It’s a common misconception that only big companies can benefit from big data analytics. Well, it’s time to set the record straight. Whilst SMBs may lack the same resources and budgets as larger companies, by taking the time to understand data analytics best practices, smaller businesses stand to outperform larger competitors where it matters – on customer experience.
Today, quality of service is the battleground on which SMBs can win against established competitors. After all, according to our report on the impact of Customer Experience on SMBs in the UK, 97 per cent of us report having had a good customer service interaction with a small business, and 77 per cent are prepared to pay more for the great service provided by a small business.
As both customer demand and experience-driven decision making surges, SMBs often lack the tools and the time to follow the breadcrumbs left by every unique customer interaction - which, when aggregated, can lead to larger insights and trends. With limited time and resource, it can be difficult to identify the necessary tools to make sense of these signs. The question is – how do they do it?
Make the most of technology
SMBs are expected to visibly respond through many channels. While phone and email remain popular tools, two-fifths of UK consumers would prefer to communicate via live chat, and one-fifth through social media – an email inbox alone doesn’t cut it.
There is a misconception that to be responsive across channels requires the kind of constant vigilance and size of team that only a large business can afford – but that isn’t necessarily the case.
Monitoring all the available channels individually is needlessly inefficient for small business operators, who instead can rely on omnichannel platforms that are entirely agnostic to the medium customers prefer to use.
Omnichannel tools empower customer service agents to meet customers where they are, provide faster resolution to their problems, and do so without increasing the strain on their time. A small team of agents, or even just a single person, can be in several places at once – without losing sight of a single thread.
Empower your customers to help themselves
Once customer enquiries are centralised, it becomes easier to derive patterns in their questions and pre-empt their concerns. UK consumers in particular prefer to use self-service options wherever possible, yet only [9 per cent of small business teams] provide this functionality.
Providing [self-service options] can have a dramatic effect on the ticket volume a small business’ staff has to manage on a daily basis. If a business has a high volume of inbound messages regarding delivery time, for example, they know to put delivery information front and centre on their channels.
When customers can find answers for themselves, they are typically more satisfied – they get faster and more accurate issue resolutions. Having answers prepared to common questions can help to lighten the load on agents – such questions can be answered via chat recommendations that can be entirely automated, with an agent ready to step in if required for more complex and nuanced tickets.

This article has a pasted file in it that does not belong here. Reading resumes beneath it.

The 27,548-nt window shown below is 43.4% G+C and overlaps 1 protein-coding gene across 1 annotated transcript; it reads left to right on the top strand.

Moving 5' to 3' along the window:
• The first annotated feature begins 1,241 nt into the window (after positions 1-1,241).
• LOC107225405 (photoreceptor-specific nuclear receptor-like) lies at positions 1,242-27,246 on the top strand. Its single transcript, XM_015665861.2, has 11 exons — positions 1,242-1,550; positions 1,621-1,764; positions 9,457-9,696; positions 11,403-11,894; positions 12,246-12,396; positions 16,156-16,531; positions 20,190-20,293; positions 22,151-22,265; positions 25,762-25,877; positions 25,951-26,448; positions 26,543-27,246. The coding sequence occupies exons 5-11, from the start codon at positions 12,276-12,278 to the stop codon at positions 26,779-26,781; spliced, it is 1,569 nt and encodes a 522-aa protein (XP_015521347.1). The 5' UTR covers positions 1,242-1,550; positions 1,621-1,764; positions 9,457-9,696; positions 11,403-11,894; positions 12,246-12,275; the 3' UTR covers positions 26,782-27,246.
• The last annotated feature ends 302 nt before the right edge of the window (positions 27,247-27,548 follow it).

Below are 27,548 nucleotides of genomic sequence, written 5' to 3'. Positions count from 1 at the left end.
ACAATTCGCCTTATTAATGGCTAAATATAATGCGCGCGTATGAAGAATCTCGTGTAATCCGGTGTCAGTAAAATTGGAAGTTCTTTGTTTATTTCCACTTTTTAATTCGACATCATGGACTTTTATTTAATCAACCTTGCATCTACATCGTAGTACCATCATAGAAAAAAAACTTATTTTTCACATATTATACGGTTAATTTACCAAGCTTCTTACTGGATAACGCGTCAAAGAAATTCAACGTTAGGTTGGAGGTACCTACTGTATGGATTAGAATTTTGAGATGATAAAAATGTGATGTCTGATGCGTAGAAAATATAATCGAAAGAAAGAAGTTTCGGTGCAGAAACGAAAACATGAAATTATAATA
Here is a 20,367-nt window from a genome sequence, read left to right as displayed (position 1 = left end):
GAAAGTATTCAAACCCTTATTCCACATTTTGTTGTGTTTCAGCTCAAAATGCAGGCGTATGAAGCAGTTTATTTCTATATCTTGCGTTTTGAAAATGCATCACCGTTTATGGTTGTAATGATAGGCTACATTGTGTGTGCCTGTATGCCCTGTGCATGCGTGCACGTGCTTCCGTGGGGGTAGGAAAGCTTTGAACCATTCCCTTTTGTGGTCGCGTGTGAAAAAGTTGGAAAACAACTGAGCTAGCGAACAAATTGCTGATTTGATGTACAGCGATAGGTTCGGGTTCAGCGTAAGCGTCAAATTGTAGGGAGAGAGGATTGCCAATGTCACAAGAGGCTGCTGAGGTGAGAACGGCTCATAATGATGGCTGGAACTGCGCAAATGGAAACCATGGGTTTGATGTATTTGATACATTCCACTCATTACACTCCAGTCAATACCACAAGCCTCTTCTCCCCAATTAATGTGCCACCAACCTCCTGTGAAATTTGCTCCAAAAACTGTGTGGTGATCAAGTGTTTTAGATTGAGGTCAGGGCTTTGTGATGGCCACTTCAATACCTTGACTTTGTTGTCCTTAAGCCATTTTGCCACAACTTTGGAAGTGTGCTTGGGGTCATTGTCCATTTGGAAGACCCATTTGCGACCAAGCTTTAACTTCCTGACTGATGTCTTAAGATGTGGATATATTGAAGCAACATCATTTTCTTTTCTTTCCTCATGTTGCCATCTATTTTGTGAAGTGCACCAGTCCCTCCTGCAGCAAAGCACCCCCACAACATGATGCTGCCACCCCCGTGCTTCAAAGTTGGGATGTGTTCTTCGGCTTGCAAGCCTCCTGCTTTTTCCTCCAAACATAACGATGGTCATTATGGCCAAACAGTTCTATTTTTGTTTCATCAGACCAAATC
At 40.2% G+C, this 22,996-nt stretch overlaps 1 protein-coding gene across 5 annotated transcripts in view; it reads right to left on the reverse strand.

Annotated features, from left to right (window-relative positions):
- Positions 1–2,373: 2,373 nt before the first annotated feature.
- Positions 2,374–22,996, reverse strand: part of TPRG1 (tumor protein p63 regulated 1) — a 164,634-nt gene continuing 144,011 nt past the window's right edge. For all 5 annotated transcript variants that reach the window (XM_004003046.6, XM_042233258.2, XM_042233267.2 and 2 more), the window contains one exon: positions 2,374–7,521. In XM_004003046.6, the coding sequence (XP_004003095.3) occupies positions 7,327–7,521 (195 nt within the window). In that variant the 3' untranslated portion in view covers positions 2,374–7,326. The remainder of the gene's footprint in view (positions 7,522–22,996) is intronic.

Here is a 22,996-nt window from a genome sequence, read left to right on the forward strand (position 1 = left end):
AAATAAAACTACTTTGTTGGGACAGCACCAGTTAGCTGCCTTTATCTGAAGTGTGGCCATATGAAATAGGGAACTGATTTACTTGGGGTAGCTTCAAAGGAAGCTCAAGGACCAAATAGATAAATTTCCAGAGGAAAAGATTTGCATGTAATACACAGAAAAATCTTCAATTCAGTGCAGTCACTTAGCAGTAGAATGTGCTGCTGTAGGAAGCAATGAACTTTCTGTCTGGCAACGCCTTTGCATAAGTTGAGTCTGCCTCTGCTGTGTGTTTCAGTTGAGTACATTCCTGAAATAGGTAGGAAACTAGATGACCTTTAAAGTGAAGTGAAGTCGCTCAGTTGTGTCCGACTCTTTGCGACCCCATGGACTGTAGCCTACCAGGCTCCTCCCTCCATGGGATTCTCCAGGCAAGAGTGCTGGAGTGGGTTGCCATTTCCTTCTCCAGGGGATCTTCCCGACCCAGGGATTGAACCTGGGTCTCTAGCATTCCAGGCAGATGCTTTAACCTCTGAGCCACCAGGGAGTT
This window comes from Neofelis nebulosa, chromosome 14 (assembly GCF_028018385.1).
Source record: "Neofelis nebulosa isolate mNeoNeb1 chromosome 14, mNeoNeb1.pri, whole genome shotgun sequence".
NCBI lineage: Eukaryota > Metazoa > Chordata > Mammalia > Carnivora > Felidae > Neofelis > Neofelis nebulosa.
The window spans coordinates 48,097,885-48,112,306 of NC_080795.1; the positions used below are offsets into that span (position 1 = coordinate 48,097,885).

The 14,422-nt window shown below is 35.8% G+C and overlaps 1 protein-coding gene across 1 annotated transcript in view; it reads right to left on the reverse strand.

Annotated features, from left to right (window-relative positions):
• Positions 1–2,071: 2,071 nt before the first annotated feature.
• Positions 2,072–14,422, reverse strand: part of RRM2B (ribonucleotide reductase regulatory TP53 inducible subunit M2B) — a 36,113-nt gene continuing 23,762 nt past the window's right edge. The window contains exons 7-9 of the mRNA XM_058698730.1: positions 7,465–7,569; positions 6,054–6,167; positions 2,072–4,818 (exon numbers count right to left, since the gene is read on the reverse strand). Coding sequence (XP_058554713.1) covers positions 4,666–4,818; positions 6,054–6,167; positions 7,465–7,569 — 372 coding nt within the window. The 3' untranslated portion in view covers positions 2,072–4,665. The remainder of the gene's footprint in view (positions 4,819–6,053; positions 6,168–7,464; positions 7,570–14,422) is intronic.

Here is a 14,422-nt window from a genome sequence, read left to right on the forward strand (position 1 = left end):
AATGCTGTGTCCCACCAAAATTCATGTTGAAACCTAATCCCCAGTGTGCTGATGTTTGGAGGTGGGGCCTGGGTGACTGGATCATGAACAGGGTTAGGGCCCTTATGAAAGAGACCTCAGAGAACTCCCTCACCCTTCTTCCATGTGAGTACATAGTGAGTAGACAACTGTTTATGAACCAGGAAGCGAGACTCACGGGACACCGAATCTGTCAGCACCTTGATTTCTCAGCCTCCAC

Furthermore, more than half (57 per cent) of those surveyed in the UK expect better over-the-phone service from a smaller company than a larger one. By proactively solving simple enquiries through self-service or chatbots, a phone call is only necessary for more complicated ones. The time saved can be devoted to more complex cases, providing a competitively high-quality experience compared to a company that is inundated with inbound calls.
If a business is prepared to spot and plan for recurring queries, they can give ownership of solving queries to customers with rich, robust, help channels on owned media. Not only does this give your customers the seamless experience they’re looking for, it frees up agent time for other tasks. Put simply, it’s a win-win situation.
Demystify the data
The keystone of both approaches is data. Quantitative insights and integrations should be at the heart of a small business’ customer service team in order to maximise efficiency and deliver quality, transformational experiences – treating each customer individually doesn’t mean starting from scratch every time.
Collecting the necessary data doesn’t have to be onerous. Chances are, an agent dashboard full of customer queries contains untapped insights waiting to be understood.
Omnichannel tools can help to aggregate and demystify that data, giving insights in context. This doesn’t require the manpower of a larger business, just a strategic approach to customer experience and a willingness to embrace the technology. After all, customers already actively want to support smaller businesses – with a little insight, they needn’t fear the big brands.
Garrett Lawlor, Senior Director, SMB, EMEA, Zendesk